Members of the Federal Open Market Committee announced this afternoon that they will continue to keep the federal funds target rate between 0% and 0.25% for "at least as long" as unemployment stays above 6.5% (it's currently 7.6%) and inflation projections remain "well anchored" below 2.5%.
The committee believes the current rate of economic expansion in 2013 is modest, boosted by labor market improvements, increased spending and investment, and a continued housing market recovery. The announcement also noted that downside risks to the economy have tapered off since the fall.
However, it was quick to reaffirm that to fulfill its dual mandate of maximum employment and price stability, appropriate policy accommodation remained necessary. In addition to the low federal funds rate, the FOMC will continue to purchase $40 billion in agency mortgage-backed securities each month, as well as $45 billion in longer-term Treasury securities.
The committee noted: "Taken together, these actions should maintain downward pressure on longer-term interest rates, support mortgage markets, and help to make broader financial conditions more accommodative."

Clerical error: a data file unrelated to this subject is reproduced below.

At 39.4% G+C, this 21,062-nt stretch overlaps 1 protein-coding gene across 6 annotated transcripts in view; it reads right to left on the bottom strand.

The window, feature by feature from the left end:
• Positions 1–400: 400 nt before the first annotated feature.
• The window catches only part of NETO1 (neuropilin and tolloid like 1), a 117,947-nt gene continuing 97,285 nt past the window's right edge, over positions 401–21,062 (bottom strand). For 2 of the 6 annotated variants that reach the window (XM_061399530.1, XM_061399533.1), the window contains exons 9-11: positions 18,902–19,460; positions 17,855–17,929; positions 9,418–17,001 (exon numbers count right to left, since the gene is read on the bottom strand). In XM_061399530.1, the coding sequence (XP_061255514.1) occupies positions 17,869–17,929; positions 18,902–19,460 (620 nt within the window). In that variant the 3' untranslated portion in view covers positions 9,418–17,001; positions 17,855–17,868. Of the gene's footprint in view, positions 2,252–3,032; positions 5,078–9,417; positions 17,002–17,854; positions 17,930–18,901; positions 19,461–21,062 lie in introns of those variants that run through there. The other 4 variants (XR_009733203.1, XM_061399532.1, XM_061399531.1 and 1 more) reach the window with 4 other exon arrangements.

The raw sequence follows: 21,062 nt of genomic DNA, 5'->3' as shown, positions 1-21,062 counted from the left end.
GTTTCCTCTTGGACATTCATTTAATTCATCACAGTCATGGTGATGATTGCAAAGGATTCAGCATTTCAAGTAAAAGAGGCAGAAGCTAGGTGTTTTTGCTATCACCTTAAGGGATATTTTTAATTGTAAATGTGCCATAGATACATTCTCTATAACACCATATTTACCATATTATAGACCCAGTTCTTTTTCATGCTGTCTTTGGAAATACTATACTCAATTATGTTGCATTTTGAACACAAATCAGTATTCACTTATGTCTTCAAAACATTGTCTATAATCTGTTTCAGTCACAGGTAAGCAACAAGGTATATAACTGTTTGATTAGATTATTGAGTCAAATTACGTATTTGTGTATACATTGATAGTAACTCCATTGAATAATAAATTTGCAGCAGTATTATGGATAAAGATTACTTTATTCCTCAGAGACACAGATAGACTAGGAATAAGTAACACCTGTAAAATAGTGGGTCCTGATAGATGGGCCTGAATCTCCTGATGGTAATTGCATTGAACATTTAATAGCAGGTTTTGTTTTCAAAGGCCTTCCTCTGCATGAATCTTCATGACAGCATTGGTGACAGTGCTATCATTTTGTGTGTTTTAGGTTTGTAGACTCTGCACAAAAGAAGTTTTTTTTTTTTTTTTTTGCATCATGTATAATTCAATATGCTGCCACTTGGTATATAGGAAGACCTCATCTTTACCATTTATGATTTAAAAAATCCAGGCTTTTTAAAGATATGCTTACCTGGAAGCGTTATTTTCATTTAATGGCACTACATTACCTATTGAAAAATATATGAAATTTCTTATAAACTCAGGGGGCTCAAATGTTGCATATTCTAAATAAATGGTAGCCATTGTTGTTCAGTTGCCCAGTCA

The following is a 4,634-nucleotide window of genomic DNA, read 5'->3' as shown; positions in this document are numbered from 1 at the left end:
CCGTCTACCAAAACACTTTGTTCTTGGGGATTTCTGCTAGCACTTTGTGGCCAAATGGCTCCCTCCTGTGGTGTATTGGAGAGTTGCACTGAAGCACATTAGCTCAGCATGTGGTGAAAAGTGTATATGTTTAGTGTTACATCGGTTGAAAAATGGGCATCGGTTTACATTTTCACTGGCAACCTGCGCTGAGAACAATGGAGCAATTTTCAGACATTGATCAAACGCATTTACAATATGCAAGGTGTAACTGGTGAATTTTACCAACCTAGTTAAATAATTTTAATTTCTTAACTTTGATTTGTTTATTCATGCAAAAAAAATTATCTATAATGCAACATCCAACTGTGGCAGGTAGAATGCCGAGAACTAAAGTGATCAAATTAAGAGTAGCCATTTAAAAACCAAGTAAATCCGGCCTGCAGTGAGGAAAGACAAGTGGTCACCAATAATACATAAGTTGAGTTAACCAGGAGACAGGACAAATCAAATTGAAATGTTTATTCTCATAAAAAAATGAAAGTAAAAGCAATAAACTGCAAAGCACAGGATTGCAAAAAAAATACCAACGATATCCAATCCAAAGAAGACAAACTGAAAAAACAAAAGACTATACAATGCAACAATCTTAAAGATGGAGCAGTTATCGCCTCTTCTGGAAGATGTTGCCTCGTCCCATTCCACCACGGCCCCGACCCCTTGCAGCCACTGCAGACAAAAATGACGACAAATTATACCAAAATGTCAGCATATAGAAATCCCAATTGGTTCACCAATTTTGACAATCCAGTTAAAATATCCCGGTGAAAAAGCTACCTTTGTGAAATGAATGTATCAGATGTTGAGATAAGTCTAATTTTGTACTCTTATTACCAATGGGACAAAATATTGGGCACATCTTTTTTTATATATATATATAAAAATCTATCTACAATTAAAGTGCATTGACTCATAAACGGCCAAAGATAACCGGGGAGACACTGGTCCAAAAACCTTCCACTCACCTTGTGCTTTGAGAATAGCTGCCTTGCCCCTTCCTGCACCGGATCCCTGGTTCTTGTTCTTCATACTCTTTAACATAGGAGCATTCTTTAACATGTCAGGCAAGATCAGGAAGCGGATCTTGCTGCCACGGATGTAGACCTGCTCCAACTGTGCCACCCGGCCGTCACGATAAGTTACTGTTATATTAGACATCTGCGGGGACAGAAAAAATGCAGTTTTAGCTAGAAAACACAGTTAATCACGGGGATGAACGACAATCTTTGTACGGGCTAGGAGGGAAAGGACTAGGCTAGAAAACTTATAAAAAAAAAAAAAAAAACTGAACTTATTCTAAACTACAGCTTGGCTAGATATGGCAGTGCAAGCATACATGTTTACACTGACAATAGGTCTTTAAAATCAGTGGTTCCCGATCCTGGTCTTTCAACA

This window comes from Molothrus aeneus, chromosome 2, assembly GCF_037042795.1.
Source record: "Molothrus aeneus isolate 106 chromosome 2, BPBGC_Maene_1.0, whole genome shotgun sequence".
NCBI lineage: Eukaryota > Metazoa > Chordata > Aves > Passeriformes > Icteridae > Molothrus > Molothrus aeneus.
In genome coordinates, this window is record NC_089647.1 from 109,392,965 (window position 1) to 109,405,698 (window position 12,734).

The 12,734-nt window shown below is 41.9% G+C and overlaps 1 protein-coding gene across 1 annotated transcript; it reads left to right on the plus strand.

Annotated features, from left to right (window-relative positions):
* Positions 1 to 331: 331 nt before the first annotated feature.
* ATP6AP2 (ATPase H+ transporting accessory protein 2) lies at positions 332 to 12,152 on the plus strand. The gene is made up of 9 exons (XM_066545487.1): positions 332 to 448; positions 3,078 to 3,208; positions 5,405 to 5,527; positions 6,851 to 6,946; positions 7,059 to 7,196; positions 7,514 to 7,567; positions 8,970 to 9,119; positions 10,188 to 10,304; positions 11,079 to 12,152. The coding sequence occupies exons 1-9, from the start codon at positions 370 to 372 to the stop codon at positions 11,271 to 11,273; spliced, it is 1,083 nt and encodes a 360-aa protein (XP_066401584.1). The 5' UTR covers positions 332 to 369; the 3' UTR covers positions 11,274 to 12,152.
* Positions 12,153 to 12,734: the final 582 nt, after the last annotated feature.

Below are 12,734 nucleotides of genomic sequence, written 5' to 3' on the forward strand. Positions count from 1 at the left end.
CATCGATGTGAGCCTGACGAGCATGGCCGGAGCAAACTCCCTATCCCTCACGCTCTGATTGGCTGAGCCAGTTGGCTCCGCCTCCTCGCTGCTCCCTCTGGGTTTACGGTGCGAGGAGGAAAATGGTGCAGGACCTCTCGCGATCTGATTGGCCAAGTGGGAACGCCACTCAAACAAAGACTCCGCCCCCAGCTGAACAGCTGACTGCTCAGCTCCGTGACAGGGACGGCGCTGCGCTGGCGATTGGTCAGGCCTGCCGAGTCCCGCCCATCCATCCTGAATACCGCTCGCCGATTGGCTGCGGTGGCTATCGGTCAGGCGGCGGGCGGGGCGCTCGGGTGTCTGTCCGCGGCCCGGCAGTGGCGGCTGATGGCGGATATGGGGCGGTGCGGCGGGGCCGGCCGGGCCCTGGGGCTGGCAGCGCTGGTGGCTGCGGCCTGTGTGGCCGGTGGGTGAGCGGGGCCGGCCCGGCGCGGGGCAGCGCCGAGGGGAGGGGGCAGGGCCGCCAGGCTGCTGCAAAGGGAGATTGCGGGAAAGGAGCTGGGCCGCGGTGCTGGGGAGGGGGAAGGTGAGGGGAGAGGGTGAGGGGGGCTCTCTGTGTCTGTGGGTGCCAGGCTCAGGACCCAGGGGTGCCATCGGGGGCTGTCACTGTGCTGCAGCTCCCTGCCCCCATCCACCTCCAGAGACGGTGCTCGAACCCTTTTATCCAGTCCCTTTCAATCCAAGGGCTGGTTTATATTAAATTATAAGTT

Eleven of the FOMC members voted in favor, while Esther George of the Kansas City Federal Reserve dissented. George remains concerned that the "high level of monetary accommodation" sends the wrong message to the markets, increasing the risk of future imbalances and long-term inflation expectations.
The Motley Fool has no position in any of the stocks mentioned. Try any of our Foolish newsletter services free for 30 days. We Fools don't all hold the same opinions, but we all believe that considering a diverse range of insights makes us better investors. The Motley Fool has a disclosure policy.
More from The Motley Fool
Bosses Reveal: 10 Things That Will Help You Get Promoted in 2018
If your New Year's resolution was to score a promotion, here are 10 ways to make it happen.
Why Sierra Wireless, Inc. Stock Soared 22.3% in 2017
It wasn't a smooth ride up, but the Internet of Things pure play should be more than happy with its banner year.
It's Official: Facebook Messenger Has Become "Too Cluttered"
The social network vows to simplify one of its most popular messaging services in 2018.